cheaper than NOT therapy.
To be clear, if I had opened an article and read that line 2 years ago, I would have promptly loaded up my guns. Running was not only my therapy, but it was also my medicine (really my drug) and I would accept no thoughts contrary to the idea that I was led toward enlightenment every time I laced up.
The truth is that running can be a powerful and effective tool to manage anxiety. It can feel like the magic key that was lost all your life and has finally allowed you to release the walls and find out who you really are behind it all. And by “all” I mean your fears, judgements, worry, obsessions, overactive brain, persistent negative thoughts. Any of it and all of it. It’s no wonder that some of us come to rely on that sweet relief running can bring us, and start to NEED it on a daily basis. The relationship between running and anxiety holds a lot of power in the lives of many runners.
But you see where this can go. Because the relief we experience can be so powerful, we begin to fear losing it. For those with tendencies toward anxiety symptoms, this fear can make us obsess over running or “hoard” running (like getting in as many miles as we can before SOMETHING prevents us from running. Of course then NOTHING stops us and we just keep going.)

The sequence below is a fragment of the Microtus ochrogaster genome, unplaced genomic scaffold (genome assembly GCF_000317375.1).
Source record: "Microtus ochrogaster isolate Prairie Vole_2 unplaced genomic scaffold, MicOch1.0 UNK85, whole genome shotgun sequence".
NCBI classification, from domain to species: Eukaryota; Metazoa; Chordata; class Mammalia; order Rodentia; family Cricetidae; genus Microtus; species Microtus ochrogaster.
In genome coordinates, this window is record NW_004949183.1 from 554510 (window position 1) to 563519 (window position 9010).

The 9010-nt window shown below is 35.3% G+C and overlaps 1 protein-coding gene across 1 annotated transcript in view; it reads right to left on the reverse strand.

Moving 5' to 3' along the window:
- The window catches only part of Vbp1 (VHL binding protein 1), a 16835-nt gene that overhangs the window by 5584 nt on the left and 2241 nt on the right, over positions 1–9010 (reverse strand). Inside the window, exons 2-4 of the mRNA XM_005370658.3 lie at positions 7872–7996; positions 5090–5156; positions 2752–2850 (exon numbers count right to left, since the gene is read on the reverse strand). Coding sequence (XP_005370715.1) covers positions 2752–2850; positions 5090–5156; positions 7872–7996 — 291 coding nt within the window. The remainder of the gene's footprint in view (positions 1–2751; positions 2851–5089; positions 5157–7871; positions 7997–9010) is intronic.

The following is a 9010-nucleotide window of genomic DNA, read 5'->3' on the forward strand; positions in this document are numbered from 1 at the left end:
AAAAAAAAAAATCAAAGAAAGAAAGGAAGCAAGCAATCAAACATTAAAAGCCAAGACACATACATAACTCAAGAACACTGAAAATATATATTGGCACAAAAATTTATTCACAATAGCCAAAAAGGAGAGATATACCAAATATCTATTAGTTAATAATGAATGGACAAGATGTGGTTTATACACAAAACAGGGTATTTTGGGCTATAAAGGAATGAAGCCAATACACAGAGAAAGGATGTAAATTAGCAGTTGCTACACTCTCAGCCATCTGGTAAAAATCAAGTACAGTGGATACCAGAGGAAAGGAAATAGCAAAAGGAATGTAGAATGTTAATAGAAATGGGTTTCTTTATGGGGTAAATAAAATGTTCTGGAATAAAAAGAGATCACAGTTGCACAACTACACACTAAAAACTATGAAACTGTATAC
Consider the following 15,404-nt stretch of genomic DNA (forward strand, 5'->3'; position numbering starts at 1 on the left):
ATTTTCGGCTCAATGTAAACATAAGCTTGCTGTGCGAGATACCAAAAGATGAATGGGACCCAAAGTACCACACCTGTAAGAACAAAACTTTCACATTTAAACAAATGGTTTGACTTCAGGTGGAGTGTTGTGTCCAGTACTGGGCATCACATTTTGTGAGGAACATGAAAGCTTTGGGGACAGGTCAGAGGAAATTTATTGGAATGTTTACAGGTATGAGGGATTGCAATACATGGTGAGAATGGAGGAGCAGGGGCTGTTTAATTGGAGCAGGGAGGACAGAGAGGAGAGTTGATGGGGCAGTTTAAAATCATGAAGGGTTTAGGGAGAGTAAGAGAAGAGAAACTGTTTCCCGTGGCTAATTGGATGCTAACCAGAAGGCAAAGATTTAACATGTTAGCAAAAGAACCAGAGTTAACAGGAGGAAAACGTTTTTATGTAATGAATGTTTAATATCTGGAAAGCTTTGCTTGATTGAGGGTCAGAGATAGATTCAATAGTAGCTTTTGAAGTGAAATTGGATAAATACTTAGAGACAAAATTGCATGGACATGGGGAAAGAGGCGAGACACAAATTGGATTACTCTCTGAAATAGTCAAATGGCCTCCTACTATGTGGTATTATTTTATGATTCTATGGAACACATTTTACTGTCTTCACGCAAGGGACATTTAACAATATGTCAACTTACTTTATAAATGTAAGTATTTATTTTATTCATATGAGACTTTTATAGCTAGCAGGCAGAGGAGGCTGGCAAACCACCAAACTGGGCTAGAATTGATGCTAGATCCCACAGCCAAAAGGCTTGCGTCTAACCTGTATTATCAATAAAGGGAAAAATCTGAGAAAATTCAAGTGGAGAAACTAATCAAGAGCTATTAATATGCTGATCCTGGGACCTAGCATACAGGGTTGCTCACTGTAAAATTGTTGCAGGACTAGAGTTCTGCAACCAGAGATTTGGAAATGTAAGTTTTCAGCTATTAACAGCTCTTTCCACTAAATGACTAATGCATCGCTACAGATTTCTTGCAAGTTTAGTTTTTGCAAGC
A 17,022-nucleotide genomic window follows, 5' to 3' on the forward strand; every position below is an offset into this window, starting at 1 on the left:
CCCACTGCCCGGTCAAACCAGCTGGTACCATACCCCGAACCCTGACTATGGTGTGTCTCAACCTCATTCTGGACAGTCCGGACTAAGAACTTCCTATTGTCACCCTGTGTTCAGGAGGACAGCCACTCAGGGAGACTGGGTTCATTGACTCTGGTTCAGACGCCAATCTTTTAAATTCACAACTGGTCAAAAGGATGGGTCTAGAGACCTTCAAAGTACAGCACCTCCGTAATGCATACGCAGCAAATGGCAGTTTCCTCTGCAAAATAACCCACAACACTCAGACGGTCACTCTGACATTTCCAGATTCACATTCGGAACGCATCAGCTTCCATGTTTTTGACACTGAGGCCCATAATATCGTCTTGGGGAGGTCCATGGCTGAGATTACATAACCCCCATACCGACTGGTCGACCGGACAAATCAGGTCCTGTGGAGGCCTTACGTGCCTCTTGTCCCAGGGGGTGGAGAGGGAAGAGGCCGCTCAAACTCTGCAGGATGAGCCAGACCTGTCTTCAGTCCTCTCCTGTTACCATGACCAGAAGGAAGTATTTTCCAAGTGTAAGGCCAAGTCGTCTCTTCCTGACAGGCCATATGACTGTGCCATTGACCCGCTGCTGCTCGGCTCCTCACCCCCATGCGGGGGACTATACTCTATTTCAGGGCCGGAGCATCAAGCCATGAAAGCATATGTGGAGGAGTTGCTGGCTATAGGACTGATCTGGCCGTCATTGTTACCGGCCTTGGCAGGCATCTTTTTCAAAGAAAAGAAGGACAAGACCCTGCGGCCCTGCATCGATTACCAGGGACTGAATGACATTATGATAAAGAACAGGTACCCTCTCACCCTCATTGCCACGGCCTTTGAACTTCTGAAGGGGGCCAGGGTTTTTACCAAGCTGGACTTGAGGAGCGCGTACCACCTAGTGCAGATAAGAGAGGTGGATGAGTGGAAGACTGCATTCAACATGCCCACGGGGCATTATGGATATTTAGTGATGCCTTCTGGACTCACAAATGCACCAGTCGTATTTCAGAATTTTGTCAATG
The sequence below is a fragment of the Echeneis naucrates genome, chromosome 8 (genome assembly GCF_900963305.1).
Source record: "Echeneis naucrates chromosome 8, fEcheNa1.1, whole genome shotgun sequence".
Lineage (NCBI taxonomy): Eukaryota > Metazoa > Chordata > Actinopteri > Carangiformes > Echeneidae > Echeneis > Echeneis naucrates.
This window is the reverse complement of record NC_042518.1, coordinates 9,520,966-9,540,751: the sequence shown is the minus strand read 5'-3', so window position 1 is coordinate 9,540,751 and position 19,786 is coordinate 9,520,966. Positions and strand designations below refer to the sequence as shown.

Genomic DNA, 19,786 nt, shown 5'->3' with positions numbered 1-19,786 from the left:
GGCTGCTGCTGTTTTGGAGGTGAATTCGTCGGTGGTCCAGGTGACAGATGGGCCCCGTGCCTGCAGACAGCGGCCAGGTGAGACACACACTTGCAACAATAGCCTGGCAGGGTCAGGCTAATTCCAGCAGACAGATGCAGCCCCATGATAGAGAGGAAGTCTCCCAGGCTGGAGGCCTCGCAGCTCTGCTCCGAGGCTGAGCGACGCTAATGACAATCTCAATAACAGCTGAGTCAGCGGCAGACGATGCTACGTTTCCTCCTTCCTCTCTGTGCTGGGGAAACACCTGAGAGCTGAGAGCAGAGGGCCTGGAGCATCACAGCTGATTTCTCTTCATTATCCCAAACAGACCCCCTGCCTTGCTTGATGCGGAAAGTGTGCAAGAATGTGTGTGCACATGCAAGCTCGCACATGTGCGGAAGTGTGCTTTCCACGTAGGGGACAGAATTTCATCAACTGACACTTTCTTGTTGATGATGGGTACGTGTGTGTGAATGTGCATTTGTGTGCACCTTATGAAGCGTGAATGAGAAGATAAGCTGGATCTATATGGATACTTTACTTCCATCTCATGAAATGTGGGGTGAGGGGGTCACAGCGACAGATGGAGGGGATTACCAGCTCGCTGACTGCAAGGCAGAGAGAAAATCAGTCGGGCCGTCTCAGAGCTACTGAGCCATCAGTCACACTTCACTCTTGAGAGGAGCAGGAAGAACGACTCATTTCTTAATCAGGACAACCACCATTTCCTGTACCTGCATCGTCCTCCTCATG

We might become very “exact” with our training plan or fixate on changing it completely on a daily or weekly basis. We might run compulsively, unable to stick to a training plan because we just keep adding miles on impulse, or, simply because we “can.” We might be so compulsive that we convince ourselves it’s okay, or even HONORABLE, to run through excruciating pain! I have been there, and I can see it for what it is now. Admirable or honorable is not at all what it is.
Since I have my own history with anxiety I have seen many ways it plays out with running. That’s why I’ve decided to write this series in 3 parts. I am neither here nor there – I do not believe that running should be avoided (it helps so many people cope and experience enjoyment) but I also don’t believe it’s the answer to mental health issues. And, it’s definitely not a replacement for therapy. As a former therapist, a person who’s been in therapy (twice) and a runner, I think this mentality can be dangerous. Real (and effective) therapy will force you to face your pain before it’s worked through, while running can distract from the “real” pain.